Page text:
Hiroki’s father called the training center. “I wanted a proper explanation of why they wouldn’t hire my son. To cut a long story short, they told me it was based on the way their hiring system is set up — if the ID says a person is female, that is how they are listed in the company’s computer system, regardless of having lived successfully and happily as a male for several years. It was apparently too difficult for them to accommodate someone like my son.” The manager’s assurance that the company was not discriminating against Hiroki because he was transgender rang hollow.

Taking a pragmatic approach, Hiroki resigned himself to looking for a different job, but his parents are still upset about the unfairness of the whole situation. “If it hadn’t been for the fact that he had a katakana name, they would never had asked to see his jūminhyō and he’d still have a job!” says his mother indignantly. “Not that I want my son working for that company now!” Upon hearing the story, many of the family’s friends and acquaintances have vowed to boycott the chain.

So what does the company have to say? An executive in Sukiya’s public relations department agreed to be interviewed.

“Basically, any potential employee with a katakana element in their name is flagged and asked to prove their nationality. This is because we hire a lot of foreigners, many of them students,” said the representative. “Employment laws have tightened up and the company has to be very careful to ensure that non-Japanese staff can legally work in this country.” The rule also applies to Japanese married to foreign nationals and using a non-Japanese last name, and Japanese with “trendy” katakana first names, regardless of citizenship or outward appearance.

As for the issue of gender when hiring, the representative says company policy needs to be reviewed. “I believe this is the first case we’ve had with a potential transgender employee,” he notes. However, since most employees are not required to furnish a jūminhyō to “prove” anything, the spokesman admits there is probably no way to tell if someone is transgender or not.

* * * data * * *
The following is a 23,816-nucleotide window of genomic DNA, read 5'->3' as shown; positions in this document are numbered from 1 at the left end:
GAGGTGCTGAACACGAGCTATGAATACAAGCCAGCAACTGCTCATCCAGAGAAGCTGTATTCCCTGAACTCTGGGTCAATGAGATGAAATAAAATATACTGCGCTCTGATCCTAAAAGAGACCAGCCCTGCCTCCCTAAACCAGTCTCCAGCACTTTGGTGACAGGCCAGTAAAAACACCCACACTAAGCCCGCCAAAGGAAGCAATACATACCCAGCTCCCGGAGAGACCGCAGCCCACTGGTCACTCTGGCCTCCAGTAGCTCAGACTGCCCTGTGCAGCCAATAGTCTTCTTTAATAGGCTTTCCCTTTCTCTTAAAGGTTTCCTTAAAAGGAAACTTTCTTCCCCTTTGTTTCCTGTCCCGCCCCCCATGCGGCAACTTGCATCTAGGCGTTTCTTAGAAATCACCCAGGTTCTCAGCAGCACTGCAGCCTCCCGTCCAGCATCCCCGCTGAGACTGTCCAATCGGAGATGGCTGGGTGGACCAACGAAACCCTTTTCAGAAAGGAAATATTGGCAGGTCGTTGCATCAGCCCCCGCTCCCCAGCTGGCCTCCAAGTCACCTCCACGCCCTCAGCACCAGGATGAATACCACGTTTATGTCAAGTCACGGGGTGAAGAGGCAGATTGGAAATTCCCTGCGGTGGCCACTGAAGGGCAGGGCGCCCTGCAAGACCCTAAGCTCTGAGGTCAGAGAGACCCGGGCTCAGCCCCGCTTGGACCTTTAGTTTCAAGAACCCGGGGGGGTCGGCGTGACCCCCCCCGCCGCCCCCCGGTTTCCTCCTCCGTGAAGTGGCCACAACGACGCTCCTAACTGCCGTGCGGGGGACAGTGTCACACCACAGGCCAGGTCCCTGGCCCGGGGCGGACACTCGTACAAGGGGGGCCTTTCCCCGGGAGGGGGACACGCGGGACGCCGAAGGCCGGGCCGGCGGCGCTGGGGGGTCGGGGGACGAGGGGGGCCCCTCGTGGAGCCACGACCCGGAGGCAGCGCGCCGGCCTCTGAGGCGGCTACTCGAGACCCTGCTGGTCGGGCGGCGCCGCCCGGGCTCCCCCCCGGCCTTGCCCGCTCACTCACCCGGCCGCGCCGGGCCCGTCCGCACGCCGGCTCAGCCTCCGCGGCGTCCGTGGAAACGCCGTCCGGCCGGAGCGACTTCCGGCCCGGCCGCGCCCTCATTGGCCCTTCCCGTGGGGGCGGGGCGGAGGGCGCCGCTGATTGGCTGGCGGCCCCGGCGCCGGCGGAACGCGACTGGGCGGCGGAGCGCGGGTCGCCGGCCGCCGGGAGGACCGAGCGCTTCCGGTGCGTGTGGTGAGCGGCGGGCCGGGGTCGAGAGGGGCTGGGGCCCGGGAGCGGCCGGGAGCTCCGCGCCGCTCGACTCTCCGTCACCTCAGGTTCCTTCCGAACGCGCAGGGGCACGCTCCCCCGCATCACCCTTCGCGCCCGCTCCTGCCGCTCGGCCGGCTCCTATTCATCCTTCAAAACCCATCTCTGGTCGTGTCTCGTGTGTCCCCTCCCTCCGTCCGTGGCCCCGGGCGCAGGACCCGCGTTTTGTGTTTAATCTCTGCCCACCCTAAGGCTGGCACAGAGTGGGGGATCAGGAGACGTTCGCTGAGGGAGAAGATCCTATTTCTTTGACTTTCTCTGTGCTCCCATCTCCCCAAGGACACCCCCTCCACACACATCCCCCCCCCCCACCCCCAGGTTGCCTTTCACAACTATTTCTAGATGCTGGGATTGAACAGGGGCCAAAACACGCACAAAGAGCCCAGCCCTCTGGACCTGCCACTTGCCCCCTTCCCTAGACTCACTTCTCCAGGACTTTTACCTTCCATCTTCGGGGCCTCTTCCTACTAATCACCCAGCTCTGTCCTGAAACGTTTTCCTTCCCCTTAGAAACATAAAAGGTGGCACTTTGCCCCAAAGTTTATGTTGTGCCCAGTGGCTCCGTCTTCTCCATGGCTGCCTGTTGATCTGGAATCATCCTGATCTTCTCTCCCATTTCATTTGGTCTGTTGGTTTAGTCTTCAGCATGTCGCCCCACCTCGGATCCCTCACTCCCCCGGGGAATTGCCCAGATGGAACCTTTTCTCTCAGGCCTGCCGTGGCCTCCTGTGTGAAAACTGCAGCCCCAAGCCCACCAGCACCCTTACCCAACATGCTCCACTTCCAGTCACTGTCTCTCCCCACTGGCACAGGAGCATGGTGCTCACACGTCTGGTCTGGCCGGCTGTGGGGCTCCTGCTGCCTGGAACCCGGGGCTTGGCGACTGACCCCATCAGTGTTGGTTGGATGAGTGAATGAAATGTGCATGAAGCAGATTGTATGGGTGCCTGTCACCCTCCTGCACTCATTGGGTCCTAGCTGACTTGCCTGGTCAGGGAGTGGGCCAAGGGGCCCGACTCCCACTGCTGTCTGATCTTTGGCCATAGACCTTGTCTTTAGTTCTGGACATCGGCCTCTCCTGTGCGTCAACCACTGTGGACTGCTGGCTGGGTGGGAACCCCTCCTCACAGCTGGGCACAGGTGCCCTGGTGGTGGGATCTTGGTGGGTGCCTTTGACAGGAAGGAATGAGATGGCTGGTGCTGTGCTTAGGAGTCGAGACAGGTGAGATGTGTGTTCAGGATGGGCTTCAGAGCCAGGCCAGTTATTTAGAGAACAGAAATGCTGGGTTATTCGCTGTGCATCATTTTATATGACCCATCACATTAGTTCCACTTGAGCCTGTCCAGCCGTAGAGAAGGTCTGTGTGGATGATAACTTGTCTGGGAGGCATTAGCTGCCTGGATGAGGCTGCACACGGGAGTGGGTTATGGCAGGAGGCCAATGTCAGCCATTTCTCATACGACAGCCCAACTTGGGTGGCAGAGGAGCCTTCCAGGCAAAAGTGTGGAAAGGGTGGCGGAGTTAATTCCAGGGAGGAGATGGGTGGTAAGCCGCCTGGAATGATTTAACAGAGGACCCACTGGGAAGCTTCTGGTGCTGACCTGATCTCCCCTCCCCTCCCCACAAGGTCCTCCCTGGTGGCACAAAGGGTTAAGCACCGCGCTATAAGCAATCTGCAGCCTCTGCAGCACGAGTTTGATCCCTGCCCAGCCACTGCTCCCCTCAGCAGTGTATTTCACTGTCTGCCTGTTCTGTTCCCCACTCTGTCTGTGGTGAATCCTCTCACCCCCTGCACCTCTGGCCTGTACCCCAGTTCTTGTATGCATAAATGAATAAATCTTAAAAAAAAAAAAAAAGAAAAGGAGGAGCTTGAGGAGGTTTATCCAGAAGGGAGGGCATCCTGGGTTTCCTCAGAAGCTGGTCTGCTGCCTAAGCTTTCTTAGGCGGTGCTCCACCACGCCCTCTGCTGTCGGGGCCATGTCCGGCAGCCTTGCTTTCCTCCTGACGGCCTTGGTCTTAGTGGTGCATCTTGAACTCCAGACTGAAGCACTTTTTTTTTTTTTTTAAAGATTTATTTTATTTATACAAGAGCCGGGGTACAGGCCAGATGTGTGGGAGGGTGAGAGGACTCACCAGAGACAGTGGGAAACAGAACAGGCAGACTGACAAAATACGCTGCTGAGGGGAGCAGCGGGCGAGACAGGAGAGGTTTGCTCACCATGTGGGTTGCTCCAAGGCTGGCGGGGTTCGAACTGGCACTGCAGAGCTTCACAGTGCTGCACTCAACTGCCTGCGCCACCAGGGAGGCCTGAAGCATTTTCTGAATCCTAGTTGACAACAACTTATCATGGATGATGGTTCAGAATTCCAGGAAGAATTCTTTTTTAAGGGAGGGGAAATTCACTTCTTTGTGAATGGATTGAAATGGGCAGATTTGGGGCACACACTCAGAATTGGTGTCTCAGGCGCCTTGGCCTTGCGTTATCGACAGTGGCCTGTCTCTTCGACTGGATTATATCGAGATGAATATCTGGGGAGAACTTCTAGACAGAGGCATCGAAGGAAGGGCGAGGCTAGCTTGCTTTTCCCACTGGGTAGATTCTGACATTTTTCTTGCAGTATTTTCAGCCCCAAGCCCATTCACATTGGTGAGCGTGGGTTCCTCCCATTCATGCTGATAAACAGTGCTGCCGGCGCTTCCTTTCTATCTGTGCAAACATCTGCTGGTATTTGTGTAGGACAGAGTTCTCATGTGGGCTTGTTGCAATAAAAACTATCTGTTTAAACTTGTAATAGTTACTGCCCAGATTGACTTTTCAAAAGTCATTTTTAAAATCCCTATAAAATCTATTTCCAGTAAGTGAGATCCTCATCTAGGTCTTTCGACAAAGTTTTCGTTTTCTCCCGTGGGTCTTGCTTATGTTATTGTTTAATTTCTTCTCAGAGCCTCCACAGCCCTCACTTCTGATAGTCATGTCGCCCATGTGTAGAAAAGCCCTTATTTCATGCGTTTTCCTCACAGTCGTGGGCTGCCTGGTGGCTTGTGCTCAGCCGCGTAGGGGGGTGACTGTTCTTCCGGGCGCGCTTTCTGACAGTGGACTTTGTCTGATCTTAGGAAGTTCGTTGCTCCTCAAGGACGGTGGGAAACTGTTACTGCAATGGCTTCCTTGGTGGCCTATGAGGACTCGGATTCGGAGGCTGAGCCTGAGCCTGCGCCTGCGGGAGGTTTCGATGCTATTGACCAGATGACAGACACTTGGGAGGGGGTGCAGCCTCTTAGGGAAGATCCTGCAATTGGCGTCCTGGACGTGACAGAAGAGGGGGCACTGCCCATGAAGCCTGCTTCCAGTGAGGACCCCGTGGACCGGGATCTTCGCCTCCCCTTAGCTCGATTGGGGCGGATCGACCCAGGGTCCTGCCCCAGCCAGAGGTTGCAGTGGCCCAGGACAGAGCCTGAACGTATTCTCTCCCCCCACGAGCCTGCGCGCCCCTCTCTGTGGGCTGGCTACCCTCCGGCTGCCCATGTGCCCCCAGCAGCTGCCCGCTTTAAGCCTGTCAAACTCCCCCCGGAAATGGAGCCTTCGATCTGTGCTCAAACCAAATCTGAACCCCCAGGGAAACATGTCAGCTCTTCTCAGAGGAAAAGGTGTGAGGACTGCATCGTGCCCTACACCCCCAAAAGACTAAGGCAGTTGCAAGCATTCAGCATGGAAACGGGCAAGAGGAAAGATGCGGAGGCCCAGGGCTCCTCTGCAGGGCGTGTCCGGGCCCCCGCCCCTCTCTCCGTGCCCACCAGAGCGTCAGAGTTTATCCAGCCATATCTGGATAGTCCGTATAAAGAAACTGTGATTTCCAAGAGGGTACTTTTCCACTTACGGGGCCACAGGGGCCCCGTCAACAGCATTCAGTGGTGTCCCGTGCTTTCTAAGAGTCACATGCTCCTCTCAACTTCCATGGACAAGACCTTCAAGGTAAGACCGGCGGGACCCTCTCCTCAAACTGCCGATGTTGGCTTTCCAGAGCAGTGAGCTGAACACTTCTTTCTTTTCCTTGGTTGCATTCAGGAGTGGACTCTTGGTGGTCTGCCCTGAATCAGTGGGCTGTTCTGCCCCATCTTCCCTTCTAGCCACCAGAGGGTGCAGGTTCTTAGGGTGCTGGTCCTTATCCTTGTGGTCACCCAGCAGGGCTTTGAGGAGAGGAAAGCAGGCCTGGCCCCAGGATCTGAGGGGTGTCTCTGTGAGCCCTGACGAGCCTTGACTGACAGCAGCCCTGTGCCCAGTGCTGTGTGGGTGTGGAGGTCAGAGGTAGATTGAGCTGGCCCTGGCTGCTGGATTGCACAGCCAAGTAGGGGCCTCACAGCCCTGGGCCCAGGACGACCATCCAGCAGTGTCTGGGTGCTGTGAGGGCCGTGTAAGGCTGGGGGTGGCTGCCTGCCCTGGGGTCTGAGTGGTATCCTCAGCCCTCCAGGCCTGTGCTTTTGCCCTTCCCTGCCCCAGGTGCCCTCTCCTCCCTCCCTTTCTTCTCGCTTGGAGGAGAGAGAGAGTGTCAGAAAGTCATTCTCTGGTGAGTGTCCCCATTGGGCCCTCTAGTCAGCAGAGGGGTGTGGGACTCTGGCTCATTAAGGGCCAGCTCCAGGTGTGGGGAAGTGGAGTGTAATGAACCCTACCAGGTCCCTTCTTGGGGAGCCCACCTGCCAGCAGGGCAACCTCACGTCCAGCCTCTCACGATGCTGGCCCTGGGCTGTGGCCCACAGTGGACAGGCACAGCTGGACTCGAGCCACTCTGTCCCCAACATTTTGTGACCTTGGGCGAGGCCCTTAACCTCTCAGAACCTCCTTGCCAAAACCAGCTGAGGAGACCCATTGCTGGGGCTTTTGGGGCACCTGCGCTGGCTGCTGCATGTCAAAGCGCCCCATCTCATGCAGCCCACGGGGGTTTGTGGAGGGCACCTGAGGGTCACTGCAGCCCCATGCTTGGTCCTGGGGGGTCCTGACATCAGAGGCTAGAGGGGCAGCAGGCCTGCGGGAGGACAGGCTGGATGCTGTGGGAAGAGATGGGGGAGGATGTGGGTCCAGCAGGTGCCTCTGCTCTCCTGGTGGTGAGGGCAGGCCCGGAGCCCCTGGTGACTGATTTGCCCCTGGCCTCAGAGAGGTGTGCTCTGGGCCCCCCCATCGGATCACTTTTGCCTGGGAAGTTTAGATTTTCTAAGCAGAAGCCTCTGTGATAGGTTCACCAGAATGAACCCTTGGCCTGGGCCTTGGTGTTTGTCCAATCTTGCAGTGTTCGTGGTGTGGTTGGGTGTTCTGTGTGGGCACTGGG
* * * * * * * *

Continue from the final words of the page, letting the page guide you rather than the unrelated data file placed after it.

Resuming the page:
“Our company is proud of our record of offering employment to many foreign people around Japan and we definitely do not wish to discriminate against anyone, Japanese or non-Japanese, men or women. I hope we can use this opportunity to re-examine our hiring system and improve things.”

Life isn’t always easy in the business world, either. When people first meet Stephen, they assume he is Japanese. Having spent much of his life in this country, he is perfectly at home with the culture and takes after his Japanese mother in appearance, so there is nothing to make him stand out from the crowd.

However, as soon as he hands over his name card and people notice he has katakana for both his first and last name — inherited from his Canadian father — the walls go up.

“My name throws people because it isn’t what they expected — it doesn’t ‘go’ with my face,” explains the sales executive, now in his 40s. “Doing business in this country is about connections and traditions, and sometimes Japanese people aren’t willing to give me a chance based on my name. They tend to think I’m not here for the long haul, and that I will be going back ‘home’ sooner or later. They don’t realize that home for me is here!”

Parents of bicultural children often think long and hard about whether to bestow a name from the non-Japanese partner’s culture on their children. Along with the joy and pride of passing on a name or names that reflect the child’s twin heritages comes the concern that it might cause inconvenience, embarrassment or even discrimination down the line.

Alison, an Australian mother of two, decided to go with Japanese first names only. Since her children use their father’s surname, their names can be written totally in kanji, blending in with the majority.